The present control system 112 permits the recycling of electrical charge during operation of the stepper motor at a constant speed so long as the phases are cycled through in a predetermined manner. It is interesting to note that the first switch 128 need not be turned off during the second phase since the bias diode in the switch 128 prevents current back flow through the switch and allows the switch to remain opened with zero current flow. Current continues to flow through the first winding 118 after the first capacitor assembly 124 reaches a voltage V+. This “inductive buck”, which is a characteristic phenomenon of all inductors, is treated as a problem in prior art control systems and is allowed to dissipate through diodes to the supply rails. In accordance with the present invention, this excess electrical charge is recaptured, and used, instead of being lost.

If the first and second capacitor assemblies 124, 134 are properly sized, the capacitor assemblies 124, 134 may be made to over-discharge to a negative voltage. On the following cycle, an increase in current through the first and second windings 118, 120 is realized since there is a greater voltage difference across the windings. This increased current is due to the resonant effect of the RLC circuit. In a stepper motor operating at a constant velocity and constant load, the voltage in the charged capacitor assemblies will eventually reach a maximum and the voltages in the discharged capacitor assemblies will reach a minimum so that the system is operating in a steady state mode.

With reference to FIG. 5, the capacitor assemblies 124, 134 discussed above need not be simple single capacitor systems. Specifically, the capacitor assemblies may be constructed in such a way that the capacitance of each assembly may be varied to suit specific applications. Specifically, the first capacitor assembly 124 shown in FIG. 5 includes a series of capacitors 142 a-e and associated switches 144 a-e connected in parallel to provide a controlled and adjustable capacitance.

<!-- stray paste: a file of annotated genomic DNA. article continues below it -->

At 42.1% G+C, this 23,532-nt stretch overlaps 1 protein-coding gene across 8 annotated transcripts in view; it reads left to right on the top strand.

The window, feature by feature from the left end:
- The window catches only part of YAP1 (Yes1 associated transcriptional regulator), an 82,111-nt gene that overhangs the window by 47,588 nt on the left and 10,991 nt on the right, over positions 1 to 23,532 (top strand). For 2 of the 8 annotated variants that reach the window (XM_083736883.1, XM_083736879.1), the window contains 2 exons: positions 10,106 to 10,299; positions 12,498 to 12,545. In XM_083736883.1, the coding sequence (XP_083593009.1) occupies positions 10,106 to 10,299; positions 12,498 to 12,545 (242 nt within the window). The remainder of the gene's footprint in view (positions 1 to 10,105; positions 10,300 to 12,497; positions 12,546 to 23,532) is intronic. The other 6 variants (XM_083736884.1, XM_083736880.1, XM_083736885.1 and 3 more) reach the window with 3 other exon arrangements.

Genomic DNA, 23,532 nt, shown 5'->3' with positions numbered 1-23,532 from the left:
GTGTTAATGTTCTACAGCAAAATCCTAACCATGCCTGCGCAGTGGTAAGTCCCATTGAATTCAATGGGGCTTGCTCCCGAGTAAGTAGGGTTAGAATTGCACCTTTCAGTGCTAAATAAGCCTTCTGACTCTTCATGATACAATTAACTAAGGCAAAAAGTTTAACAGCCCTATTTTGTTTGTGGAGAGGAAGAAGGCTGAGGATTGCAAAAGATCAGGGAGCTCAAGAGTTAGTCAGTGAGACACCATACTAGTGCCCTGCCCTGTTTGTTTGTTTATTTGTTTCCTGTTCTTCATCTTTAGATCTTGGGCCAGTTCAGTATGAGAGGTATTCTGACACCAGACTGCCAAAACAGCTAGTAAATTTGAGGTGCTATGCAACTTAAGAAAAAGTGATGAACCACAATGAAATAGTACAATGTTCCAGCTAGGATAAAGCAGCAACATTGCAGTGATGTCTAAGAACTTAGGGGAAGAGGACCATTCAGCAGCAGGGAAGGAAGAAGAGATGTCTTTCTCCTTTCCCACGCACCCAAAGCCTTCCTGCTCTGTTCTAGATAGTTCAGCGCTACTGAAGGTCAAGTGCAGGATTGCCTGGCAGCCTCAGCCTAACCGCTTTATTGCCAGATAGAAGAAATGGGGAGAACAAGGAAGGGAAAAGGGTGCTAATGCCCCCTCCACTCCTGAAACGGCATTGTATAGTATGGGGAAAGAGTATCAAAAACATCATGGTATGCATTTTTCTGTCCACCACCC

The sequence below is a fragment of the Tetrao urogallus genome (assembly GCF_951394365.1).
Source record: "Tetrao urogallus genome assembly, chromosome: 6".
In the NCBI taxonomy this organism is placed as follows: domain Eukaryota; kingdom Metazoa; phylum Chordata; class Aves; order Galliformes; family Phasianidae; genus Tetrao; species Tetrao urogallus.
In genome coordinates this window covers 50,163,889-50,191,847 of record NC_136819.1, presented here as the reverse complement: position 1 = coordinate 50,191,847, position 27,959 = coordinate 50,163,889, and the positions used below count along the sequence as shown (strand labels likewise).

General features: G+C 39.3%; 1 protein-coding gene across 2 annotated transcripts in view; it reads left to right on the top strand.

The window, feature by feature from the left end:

In accordance with a preferred embodiment of the invention, each succeeding capacitor 142 a-e has half the capacitance of the previous capacitor. That is, the first capacitor 142 a has twice the capacitance of the second capacitor 142 b, the second capacitor 142 b has twice the capacitance of the third capacitor 142 c, etc. In use, the various switches 144 a-e are turned on and off to combine the capacitance values and produce a composite capacitor offering a desired capacitance.

The final applied capacitance may be controlled in a binary fashion by a micro-controller or a custom digital control circuit. An exponential arrangement of the capacitors may also be used with the various sizing and incremental arrangements of the capacitors being determined based upon the motor's specific application. The usefulness of an exponential arrangement results from the resonant frequency of the circuit (and the speed of the stepper) being proportional to the square root of capacitance.

The capacitors 142 a-e and switches 144 a-e disclosed in accordance with the embodiment of FIG. 5 may be combined into a single capacitor assembly for use in accordance with the various control system embodiments disclosed herein. As such, the embodiments disclosed in FIGS. 3, 6, 7 and 9 are provided with capacitor assemblies which may take a variety of forms, including the form disclosed in FIG. 5.

With the capacitor assembly 124 of FIG. 5 in place, a stepper motor may freely accelerate or decelerate, and be tuned to operate efficiently at any operating speed (or velocity or stepping frequency). The total number of discrete motor speeds possible is two to the power S, where S is the number of capacitor/switch combinations, or switched capacitors. This value is true of a stepper motor operating under no load. The resonant constant of the circuit changes with load so that the capacitors 142 a-e can be switched on and off to maintain speed under changing loads.

The switches 144 a-e employed in accordance with the controlled capacitor assembly of FIG. 5 may be identical to those switches described with reference to FIG. 4a, or may comprise any bidirectional device or combination of devices to produce a bidirectional switch as in FIG. 4b. The speed of the capacitor switches 144 a-e is not as critical as the speed of the routing switches 128, 130, 138, 140, since the capacitance values are not expected to change every phase cycle. In a stepper motor control system that powers a device which must accelerate to some rate, and then maintain the rate as efficiently as possible for some extended time (such as electric powered vehicles (EPV) and manufacturing equipment), it is anticipated that the capacitor assembly will be allowed to remain at a fairly constant value, occasionally varying slightly to react to a change in load.